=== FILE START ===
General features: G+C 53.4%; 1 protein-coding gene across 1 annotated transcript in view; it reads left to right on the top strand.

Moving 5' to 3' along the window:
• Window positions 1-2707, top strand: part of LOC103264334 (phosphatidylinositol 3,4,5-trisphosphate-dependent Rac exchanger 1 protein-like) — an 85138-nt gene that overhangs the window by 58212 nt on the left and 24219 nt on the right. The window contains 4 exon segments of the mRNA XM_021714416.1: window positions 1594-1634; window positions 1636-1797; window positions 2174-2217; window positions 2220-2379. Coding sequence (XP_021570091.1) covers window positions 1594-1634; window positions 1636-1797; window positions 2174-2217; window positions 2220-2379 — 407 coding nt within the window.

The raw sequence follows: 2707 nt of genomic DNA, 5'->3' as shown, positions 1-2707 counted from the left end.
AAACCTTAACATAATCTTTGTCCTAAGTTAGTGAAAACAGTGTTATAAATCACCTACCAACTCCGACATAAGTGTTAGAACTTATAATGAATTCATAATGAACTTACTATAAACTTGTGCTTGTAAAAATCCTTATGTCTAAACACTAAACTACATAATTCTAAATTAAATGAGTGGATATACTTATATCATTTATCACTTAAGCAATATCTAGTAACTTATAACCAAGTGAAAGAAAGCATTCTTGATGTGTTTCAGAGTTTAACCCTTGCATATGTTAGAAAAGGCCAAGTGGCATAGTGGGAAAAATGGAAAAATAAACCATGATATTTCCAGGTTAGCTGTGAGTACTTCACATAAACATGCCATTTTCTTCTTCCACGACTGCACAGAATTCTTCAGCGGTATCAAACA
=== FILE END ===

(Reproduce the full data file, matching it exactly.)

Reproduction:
General features: G+C 53.4%; 1 protein-coding gene across 1 annotated transcript in view; it reads left to right on the top strand.

Moving 5' to 3' along the window:
• Window positions 1-2707, top strand: part of LOC103264334 (phosphatidylinositol 3,4,5-trisphosphate-dependent Rac exchanger 1 protein-like) — an 85138-nt gene that overhangs the window by 58212 nt on the left and 24219 nt on the right. The window contains 4 exon segments of the mRNA XM_021714416.1: window positions 1594-1634; window positions 1636-1797; window positions 2174-2217; window positions 2220-2379. Coding sequence (XP_021570091.1) covers window positions 1594-1634; window positions 1636-1797; window positions 2174-2217; window positions 2220-2379 — 407 coding nt within the window.

The raw sequence follows: 2707 nt of genomic DNA, 5'->3' as shown, positions 1-2707 counted from the left end.
AAACCTTAACATAATCTTTGTCCTAAGTTAGTGAAAACAGTGTTATAAATCACCTACCAACTCCGACATAAGTGTTAGAACTTATAATGAATTCATAATGAACTTACTATAAACTTGTGCTTGTAAAAATCCTTATGTCTAAACACTAAACTACATAATTCTAAATTAAATGAGTGGATATACTTATATCATTTATCACTTAAGCAATATCTAGTAACTTATAACCAAGTGAAAGAAAGCATTCTTGATGTGTTTCAGAGTTTAACCCTTGCATATGTTAGAAAAGGCCAAGTGGCATAGTGGGAAAAATGGAAAAATAAACCATGATATTTCCAGGTTAGCTGTGAGTACTTCACATAAACATGCCATTTTCTTCTTCCACGACTGCACAGAATTCTTCAGCGGTATCAAACA